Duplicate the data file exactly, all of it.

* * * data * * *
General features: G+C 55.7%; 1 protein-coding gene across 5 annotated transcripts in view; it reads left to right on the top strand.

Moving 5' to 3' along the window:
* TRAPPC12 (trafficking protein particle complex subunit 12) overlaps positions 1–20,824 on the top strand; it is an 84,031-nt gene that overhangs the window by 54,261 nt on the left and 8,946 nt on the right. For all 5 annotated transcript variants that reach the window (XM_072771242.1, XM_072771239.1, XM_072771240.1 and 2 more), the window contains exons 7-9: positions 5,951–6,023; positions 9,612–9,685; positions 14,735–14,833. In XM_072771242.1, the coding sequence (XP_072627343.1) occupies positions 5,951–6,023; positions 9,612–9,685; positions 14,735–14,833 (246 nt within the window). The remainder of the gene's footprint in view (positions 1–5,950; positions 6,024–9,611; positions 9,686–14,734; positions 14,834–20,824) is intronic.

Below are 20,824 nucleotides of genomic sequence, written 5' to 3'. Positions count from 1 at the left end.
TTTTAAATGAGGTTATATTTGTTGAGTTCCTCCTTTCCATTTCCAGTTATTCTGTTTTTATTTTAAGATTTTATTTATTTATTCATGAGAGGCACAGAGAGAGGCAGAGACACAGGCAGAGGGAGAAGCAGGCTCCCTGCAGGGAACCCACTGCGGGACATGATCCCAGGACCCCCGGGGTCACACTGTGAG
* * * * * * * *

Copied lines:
General features: G+C 55.7%; 1 protein-coding gene across 5 annotated transcripts in view; it reads left to right on the top strand.

Moving 5' to 3' along the window:
* TRAPPC12 (trafficking protein particle complex subunit 12) overlaps positions 1–20,824 on the top strand; it is an 84,031-nt gene that overhangs the window by 54,261 nt on the left and 8,946 nt on the right. For all 5 annotated transcript variants that reach the window (XM_072771242.1, XM_072771239.1, XM_072771240.1 and 2 more), the window contains exons 7-9: positions 5,951–6,023; positions 9,612–9,685; positions 14,735–14,833. In XM_072771242.1, the coding sequence (XP_072627343.1) occupies positions 5,951–6,023; positions 9,612–9,685; positions 14,735–14,833 (246 nt within the window). The remainder of the gene's footprint in view (positions 1–5,950; positions 6,024–9,611; positions 9,686–14,734; positions 14,834–20,824) is intronic.

Below are 20,824 nucleotides of genomic sequence, written 5' to 3'. Positions count from 1 at the left end.
TTTTAAATGAGGTTATATTTGTTGAGTTCCTCCTTTCCATTTCCAGTTATTCTGTTTTTATTTTAAGATTTTATTTATTTATTCATGAGAGGCACAGAGAGAGGCAGAGACACAGGCAGAGGGAGAAGCAGGCTCCCTGCAGGGAACCCACTGCGGGACATGATCCCAGGACCCCCGGGGTCACACTGTGAG